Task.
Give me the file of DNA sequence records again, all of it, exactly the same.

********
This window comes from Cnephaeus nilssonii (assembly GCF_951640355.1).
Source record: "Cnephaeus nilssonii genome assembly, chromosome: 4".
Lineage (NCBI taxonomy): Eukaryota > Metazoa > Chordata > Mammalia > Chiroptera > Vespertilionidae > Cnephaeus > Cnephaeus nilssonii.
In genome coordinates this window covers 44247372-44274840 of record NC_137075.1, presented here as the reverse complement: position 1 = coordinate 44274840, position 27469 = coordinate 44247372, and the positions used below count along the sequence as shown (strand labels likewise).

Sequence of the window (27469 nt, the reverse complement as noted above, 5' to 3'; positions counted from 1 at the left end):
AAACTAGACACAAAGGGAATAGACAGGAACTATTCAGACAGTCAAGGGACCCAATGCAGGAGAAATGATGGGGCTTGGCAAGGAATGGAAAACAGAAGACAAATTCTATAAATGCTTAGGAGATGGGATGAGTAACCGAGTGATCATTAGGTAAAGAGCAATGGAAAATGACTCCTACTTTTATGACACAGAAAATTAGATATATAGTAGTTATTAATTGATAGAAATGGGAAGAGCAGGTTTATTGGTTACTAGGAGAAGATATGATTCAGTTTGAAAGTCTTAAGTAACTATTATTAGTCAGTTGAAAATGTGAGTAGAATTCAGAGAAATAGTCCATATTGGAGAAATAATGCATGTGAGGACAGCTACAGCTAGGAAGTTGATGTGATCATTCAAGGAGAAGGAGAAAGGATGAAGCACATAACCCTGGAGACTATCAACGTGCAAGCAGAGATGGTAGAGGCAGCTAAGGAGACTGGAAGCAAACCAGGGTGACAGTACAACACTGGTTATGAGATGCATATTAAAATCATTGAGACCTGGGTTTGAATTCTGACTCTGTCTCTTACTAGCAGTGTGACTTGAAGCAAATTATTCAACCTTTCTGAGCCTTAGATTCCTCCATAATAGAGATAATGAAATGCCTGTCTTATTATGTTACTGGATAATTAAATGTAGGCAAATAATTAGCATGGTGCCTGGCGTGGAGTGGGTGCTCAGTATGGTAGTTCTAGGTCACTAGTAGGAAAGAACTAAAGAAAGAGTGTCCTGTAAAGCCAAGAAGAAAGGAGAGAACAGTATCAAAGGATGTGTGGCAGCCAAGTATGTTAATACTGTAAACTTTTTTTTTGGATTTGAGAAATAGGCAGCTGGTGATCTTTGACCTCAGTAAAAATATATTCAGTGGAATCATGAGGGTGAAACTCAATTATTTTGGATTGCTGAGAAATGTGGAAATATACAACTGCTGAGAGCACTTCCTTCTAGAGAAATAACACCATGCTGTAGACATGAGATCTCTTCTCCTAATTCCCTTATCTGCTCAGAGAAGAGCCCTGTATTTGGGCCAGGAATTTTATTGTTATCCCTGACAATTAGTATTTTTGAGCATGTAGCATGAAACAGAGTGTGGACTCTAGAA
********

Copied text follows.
This window comes from Cnephaeus nilssonii (assembly GCF_951640355.1).
Source record: "Cnephaeus nilssonii genome assembly, chromosome: 4".
Lineage (NCBI taxonomy): Eukaryota > Metazoa > Chordata > Mammalia > Chiroptera > Vespertilionidae > Cnephaeus > Cnephaeus nilssonii.
In genome coordinates this window covers 44247372-44274840 of record NC_137075.1, presented here as the reverse complement: position 1 = coordinate 44274840, position 27469 = coordinate 44247372, and the positions used below count along the sequence as shown (strand labels likewise).

Sequence of the window (27469 nt, the reverse complement as noted above, 5' to 3'; positions counted from 1 at the left end):
AAACTAGACACAAAGGGAATAGACAGGAACTATTCAGACAGTCAAGGGACCCAATGCAGGAGAAATGATGGGGCTTGGCAAGGAATGGAAAACAGAAGACAAATTCTATAAATGCTTAGGAGATGGGATGAGTAACCGAGTGATCATTAGGTAAAGAGCAATGGAAAATGACTCCTACTTTTATGACACAGAAAATTAGATATATAGTAGTTATTAATTGATAGAAATGGGAAGAGCAGGTTTATTGGTTACTAGGAGAAGATATGATTCAGTTTGAAAGTCTTAAGTAACTATTATTAGTCAGTTGAAAATGTGAGTAGAATTCAGAGAAATAGTCCATATTGGAGAAATAATGCATGTGAGGACAGCTACAGCTAGGAAGTTGATGTGATCATTCAAGGAGAAGGAGAAAGGATGAAGCACATAACCCTGGAGACTATCAACGTGCAAGCAGAGATGGTAGAGGCAGCTAAGGAGACTGGAAGCAAACCAGGGTGACAGTACAACACTGGTTATGAGATGCATATTAAAATCATTGAGACCTGGGTTTGAATTCTGACTCTGTCTCTTACTAGCAGTGTGACTTGAAGCAAATTATTCAACCTTTCTGAGCCTTAGATTCCTCCATAATAGAGATAATGAAATGCCTGTCTTATTATGTTACTGGATAATTAAATGTAGGCAAATAATTAGCATGGTGCCTGGCGTGGAGTGGGTGCTCAGTATGGTAGTTCTAGGTCACTAGTAGGAAAGAACTAAAGAAAGAGTGTCCTGTAAAGCCAAGAAGAAAGGAGAGAACAGTATCAAAGGATGTGTGGCAGCCAAGTATGTTAATACTGTAAACTTTTTTTTTGGATTTGAGAAATAGGCAGCTGGTGATCTTTGACCTCAGTAAAAATATATTCAGTGGAATCATGAGGGTGAAACTCAATTATTTTGGATTGCTGAGAAATGTGGAAATATACAACTGCTGAGAGCACTTCCTTCTAGAGAAATAACACCATGCTGTAGACATGAGATCTCTTCTCCTAATTCCCTTATCTGCTCAGAGAAGAGCCCTGTATTTGGGCCAGGAATTTTATTGTTATCCCTGACAATTAGTATTTTTGAGCATGTAGCATGAAACAGAGTGTGGACTCTAGAA